Every hospital in central Ohio has signed up with a nonprofit group that will help doctors switch from paper to electronic health records.
The Central Ohio Health Information Exchange announced yesterday that Ohio State University Medical Center and Nationwide Children’s Hospital have joined OhioHealth and Mount Carmel Health in the effort.
In April 2010, then-Gov. Ted Strickland announced that the Central Ohio Health Information Exchange would receive $6 million in federal funds to help 1,352 primary-care physicians switch from paper to electronic health records.
The money is part of $28.5million in federal stimulus money the state received to help create an electronic health system. Seven groups across the state will help about 6,000 physicians make the switch.
“Basically, what (the exchange is) going to be doing is helping physicians that we are associated with achieve the federal government’s ‘meaningful-use’ standard,” said Phyllis Teater, chief information officer at OSU Medical Center.
In other words, the government standard measures cost savings and improvements to patient care.
“The importance lies in the efficiency gained,” said Matt Esker, the exchange’s director. “Part of that is helping the practice pick the right (electronic records system) for them and helping them to understand what is involved in the switch.”
Moving to an electronic system saves money by reducing duplicate testing and medical errors, he said.
“It’s very important from a clinical and a patient perspective, as well,” said Gil Peri, director of growth initiatives at Children’s Hospital. “It enables us to track outcomes and make good decisions based on transparent data and allows us to do so in a timely manner.”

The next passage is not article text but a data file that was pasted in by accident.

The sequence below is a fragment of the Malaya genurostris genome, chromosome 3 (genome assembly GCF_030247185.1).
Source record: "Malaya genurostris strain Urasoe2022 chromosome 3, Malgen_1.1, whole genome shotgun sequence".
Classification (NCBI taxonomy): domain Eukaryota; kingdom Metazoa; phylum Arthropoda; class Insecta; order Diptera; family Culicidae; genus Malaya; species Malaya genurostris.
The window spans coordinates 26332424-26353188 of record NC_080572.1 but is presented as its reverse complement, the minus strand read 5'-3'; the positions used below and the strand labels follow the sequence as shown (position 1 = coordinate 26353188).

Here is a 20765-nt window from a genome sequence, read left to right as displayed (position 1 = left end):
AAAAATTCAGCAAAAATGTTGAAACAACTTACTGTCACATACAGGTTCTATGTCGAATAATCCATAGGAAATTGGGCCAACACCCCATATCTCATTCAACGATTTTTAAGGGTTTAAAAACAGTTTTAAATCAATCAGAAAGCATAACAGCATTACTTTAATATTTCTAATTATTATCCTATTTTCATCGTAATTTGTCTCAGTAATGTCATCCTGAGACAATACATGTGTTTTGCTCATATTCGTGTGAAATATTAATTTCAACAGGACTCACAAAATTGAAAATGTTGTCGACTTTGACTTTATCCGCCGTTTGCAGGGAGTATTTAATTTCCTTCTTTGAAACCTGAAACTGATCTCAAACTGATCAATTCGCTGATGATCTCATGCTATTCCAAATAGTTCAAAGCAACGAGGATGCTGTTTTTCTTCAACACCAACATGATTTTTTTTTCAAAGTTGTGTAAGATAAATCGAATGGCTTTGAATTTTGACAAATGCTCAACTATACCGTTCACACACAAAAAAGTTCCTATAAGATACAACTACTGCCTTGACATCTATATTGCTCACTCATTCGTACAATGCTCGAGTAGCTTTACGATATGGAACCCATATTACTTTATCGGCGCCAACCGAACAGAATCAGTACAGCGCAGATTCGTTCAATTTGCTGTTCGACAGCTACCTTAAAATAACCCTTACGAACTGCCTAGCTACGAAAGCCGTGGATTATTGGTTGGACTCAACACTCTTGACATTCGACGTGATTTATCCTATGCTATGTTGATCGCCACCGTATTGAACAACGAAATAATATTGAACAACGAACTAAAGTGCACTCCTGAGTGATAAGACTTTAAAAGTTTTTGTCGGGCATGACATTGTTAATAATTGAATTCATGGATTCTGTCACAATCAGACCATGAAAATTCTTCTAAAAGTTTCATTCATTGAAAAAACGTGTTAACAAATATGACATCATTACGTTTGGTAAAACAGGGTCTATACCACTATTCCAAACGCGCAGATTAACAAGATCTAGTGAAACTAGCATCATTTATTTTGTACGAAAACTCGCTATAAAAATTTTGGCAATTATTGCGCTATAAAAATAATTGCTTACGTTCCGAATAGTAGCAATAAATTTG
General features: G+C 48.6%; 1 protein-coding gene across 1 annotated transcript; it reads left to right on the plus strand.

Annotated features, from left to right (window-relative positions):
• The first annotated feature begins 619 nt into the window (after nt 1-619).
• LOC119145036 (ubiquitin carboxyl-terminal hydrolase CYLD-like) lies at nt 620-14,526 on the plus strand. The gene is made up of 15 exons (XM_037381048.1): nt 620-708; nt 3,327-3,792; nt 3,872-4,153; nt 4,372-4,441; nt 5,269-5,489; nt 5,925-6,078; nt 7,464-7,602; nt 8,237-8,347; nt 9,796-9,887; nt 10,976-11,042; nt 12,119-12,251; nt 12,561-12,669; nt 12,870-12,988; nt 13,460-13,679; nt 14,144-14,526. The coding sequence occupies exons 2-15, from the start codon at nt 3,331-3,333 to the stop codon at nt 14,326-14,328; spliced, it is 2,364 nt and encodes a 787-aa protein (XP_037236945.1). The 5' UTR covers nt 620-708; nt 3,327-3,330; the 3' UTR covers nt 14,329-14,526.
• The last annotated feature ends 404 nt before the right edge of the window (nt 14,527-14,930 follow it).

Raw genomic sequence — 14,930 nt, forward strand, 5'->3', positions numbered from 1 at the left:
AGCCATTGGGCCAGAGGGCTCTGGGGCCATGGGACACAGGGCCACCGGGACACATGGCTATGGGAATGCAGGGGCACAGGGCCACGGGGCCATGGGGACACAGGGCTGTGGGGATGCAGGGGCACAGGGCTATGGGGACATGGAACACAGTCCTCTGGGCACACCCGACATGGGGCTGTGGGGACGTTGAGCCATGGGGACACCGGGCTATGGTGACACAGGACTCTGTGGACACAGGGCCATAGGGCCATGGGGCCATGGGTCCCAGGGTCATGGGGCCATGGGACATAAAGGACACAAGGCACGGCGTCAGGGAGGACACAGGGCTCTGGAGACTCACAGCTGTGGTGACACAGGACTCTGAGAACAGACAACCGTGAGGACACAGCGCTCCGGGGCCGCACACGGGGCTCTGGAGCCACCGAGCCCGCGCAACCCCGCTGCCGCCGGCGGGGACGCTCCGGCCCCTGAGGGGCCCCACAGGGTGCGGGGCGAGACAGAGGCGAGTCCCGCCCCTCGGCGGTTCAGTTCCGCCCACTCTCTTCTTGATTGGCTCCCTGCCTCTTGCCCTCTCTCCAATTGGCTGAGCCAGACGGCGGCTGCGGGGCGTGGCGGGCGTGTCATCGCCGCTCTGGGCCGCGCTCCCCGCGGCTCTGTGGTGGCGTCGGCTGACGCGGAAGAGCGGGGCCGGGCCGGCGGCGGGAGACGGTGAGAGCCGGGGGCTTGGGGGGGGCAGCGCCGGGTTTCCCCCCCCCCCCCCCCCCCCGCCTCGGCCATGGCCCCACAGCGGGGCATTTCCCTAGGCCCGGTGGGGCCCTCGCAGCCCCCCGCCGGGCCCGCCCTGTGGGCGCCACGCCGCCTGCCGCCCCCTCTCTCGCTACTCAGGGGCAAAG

The federal government allows physicians who use electronic records to apply for Medicare or Medicaid financial incentives, with funds topping out at $44,000 per physician for Medicare and $63,750 for Medicaid.
The information exchange helps physicians obtain this money, even if the physician has already made the switch to an electronic system.
“The physicians have to bear all the cost of the switch themselves, so if they get help applying for the incentives, it helps a lot,” Teater said.
Dr. Gregg Alexander, a physician in London, was the first Ohio doctor to receive an incentive payout with help from the information exchange. He began switching to electronic records in 2004.
“It was a long and slow process that we started by teaching our computer-illiterate staff to play solitaire,” Alexander said.
“The help that (the exchange) provides is phenomenal, especially for practices without a lot of computer literacy.”